We arrived at Bikini with the morning light glistening off wind-chopped lagoon waters. In the distance, strewn around the atoll’s edge, small islands bristled with bright green palms against a blue sky. As we approached the warship graveyard, we spotted fuel oil seeping up from the bottom to form long shiny meandering ribbons, a sign of pending changes in our limited surface view of the tropical paradise.

Once moored on site, we worked through our final gear preparations. Deep dives require long decompression stops at 80, 70, 60, 50, … up to 10 feet (24 to 3 meters) of water depth on the way back up to the surface, which limits valuable survey time. Most team members carried three full-size tanks on their backs and hips, rigged for procedures to get a maximum survey time of just 30 minutes on each hull. Two of us used closed-circuit rebreathers with helium-oxygen-nitrogen mixtures to maximize bottom time and to reach the deepest parts of each wreck. Emergency tanks were staged at different depths below the dive ship, and a recompression chamber remained ready on deck.

Our first surveys focused on the U.S.S. Saratoga, a 277-meter (888-foot) aircraft carrier sunk in the Baker bomb test of July 25, 1946. The ship sits upright on the seafloor, creating an eerie sense that she’s still at war, with guns drawn outward along her main deck. Descending onto the Saratoga was a surreal experience as the flight deck slowly came into view in subtle tones of rusty brown against a dark blue backdrop. Unable to see across the Saratoga from any point of approach, the deck faded into a dark zone of the unknown.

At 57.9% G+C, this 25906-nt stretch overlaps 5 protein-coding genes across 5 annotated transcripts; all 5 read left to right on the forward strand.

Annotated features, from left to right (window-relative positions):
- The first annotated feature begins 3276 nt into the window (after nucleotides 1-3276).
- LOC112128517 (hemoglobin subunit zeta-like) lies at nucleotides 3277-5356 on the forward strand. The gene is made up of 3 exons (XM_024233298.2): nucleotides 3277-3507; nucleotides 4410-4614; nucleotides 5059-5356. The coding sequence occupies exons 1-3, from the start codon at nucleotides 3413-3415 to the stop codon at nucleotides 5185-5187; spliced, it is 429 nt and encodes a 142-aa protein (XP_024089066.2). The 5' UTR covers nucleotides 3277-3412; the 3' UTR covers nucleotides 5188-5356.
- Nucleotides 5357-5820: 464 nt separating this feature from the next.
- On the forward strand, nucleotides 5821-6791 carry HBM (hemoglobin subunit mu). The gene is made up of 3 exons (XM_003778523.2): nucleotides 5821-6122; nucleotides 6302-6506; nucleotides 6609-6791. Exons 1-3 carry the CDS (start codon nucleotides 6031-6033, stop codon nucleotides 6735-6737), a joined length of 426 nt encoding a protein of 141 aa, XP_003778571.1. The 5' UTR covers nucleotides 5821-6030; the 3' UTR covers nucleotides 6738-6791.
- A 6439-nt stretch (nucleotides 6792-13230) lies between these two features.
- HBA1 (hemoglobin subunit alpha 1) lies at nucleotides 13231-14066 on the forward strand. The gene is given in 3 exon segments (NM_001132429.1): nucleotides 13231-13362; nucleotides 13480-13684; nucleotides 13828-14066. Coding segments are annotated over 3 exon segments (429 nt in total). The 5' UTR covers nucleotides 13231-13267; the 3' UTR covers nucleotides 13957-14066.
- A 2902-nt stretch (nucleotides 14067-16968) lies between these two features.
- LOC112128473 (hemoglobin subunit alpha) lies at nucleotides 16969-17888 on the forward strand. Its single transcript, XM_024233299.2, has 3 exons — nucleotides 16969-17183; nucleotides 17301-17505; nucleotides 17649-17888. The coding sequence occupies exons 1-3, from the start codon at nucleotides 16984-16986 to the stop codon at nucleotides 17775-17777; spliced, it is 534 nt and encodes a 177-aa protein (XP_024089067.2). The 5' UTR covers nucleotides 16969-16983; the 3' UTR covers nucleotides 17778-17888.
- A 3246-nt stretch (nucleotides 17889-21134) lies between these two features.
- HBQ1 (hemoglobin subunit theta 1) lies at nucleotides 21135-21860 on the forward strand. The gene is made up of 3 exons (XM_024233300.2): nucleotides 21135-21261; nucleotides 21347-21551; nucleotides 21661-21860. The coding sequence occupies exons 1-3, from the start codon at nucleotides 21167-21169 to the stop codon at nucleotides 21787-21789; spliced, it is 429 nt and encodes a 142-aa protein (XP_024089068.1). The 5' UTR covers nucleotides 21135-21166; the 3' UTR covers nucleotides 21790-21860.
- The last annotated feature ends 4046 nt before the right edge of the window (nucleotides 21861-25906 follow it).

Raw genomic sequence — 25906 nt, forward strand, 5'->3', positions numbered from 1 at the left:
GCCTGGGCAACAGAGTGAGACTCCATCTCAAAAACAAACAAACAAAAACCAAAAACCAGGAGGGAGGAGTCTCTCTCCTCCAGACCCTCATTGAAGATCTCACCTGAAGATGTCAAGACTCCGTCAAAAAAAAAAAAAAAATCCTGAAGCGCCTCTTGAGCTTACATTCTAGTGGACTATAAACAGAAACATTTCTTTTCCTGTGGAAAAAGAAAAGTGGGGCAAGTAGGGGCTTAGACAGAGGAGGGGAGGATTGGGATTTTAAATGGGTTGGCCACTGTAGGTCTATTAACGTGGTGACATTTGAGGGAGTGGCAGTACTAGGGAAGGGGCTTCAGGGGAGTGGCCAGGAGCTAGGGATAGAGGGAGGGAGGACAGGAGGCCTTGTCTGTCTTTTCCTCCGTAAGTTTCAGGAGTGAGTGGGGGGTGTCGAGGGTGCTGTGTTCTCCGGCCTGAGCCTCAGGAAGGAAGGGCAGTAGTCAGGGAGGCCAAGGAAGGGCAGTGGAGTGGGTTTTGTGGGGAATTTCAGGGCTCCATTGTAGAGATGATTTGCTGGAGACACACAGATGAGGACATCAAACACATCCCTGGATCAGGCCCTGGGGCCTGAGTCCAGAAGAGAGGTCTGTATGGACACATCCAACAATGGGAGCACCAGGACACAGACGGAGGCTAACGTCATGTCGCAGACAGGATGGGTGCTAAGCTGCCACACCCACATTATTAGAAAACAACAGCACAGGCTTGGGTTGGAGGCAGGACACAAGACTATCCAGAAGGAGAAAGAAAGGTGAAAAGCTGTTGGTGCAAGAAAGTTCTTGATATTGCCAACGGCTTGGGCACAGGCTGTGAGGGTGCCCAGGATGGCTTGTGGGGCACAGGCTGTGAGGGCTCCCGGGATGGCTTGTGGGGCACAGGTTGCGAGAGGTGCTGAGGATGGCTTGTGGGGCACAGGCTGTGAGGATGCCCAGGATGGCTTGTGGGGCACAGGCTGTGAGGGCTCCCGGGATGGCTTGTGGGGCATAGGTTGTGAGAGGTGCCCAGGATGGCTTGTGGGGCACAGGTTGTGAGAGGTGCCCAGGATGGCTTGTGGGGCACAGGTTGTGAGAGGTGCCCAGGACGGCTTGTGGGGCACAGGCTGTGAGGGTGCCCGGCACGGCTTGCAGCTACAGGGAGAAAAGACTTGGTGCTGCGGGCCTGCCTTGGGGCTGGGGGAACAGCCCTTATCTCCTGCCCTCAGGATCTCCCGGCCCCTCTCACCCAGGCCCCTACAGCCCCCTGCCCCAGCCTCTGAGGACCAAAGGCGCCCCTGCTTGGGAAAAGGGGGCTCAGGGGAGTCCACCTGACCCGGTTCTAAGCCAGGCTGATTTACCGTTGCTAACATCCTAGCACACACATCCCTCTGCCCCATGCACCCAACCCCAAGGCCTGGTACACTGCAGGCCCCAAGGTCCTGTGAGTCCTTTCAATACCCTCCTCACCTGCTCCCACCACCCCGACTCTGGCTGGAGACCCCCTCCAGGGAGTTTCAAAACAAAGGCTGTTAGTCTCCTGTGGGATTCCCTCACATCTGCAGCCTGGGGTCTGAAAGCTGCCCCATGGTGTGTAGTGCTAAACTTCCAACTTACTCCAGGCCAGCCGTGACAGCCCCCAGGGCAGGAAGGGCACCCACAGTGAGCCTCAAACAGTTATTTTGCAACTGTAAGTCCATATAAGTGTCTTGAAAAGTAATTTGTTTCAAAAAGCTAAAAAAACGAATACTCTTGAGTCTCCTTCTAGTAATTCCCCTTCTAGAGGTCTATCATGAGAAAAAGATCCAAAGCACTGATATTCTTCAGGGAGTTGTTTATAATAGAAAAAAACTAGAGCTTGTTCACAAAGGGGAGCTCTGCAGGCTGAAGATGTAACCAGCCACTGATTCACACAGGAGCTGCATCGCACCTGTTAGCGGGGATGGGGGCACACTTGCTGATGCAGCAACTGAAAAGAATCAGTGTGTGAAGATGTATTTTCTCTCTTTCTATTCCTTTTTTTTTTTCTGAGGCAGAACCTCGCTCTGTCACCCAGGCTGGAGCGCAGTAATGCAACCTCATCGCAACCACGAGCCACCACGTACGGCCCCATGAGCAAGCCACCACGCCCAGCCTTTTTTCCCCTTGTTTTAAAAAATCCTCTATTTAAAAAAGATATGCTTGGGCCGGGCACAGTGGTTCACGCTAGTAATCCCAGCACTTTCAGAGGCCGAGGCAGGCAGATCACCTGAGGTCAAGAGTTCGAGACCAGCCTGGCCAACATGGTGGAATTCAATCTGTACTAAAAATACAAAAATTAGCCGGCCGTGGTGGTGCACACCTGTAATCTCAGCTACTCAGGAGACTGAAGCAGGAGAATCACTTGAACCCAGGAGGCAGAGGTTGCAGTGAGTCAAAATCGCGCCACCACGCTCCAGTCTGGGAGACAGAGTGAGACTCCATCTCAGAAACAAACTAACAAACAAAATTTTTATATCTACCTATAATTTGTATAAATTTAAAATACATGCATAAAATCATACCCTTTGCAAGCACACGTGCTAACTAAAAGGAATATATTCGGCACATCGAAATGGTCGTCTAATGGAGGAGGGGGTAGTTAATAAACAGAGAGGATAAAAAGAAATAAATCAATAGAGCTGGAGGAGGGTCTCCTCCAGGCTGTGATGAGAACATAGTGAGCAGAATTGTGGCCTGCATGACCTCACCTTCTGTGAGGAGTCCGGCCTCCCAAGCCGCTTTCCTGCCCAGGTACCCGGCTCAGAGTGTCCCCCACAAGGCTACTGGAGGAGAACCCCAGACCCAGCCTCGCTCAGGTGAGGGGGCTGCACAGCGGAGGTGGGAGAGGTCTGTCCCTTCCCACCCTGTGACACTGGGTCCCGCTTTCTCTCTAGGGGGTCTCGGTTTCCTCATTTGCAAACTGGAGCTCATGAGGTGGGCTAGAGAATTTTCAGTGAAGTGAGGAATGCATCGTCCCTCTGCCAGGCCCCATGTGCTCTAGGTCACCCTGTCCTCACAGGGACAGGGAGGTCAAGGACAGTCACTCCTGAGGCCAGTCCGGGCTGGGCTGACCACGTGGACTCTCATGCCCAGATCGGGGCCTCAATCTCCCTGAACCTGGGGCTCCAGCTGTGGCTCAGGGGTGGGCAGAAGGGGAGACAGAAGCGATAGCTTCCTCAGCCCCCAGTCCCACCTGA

With each descent onto the carrier, we quickly split up into pairs, with two groups working their way down the port and starboard sides of the flight deck while two of us worked the deeper reaches of the hull. We took photos and videos up and down the hull, deck and on the guns — anything that might serve as a coral anchor. Later, we congregated at the ship’s superstructure and bridge extending 12 meters (40 feet) above the flight deck. When time was up, we started our three-hour ascent, stopping in 10-foot increments to decompress. At the 30-foot mark, we lined up on a decompression safety bar suspended below the stern of our trawler. Sharing notes on underwater slates, we guessed at how many types of corals would be tabulated once we got on board to analyze our camera footage. The guesses seemed implausible.

Gun with a coral-garden. Photo by Greg Asner.

In biology, we organize living things on a tree of life, also known as a phylogenetic tree. Closely related organisms called species are placed near to one another, like leaves on a branch. More distantly related organisms are separated by branches, and so on until you get to the main “trunks,” such as the plant and animal kingdoms, on the world’s phylogenetic tree of life.

We think there are more than 800 hard coral species throughout the world’s shallow tropical oceans. Many of these species are closely related and so difficult to tell apart that they often require genetic testing. One notch up the phylogenetic tree, however, where groups of species are organized at the genus level, the differences become more obvious to the trained eye. Any two coral genera will have become distinct long ago, evolutionarily driven apart by cumulative environmental and genetic forces.

This is interesting because if a habitat hosts just two coral species within a genus and nothing else, it suggests that other genera cannot access or cannot adapt to the habitat, thereby lowering the biodiversity rating. On the other hand, if a habitat hosts multiple genera of hard corals, it is considered more biodiverse, which can also produce a more resilient system. The relationship between biodiversity and resiliency is akin to the difference between investing in a Wall Street stock or a mutual fund: the former carries a greater risk of loss, whereas the latter is more resilient to a loss in any particular contributing stock.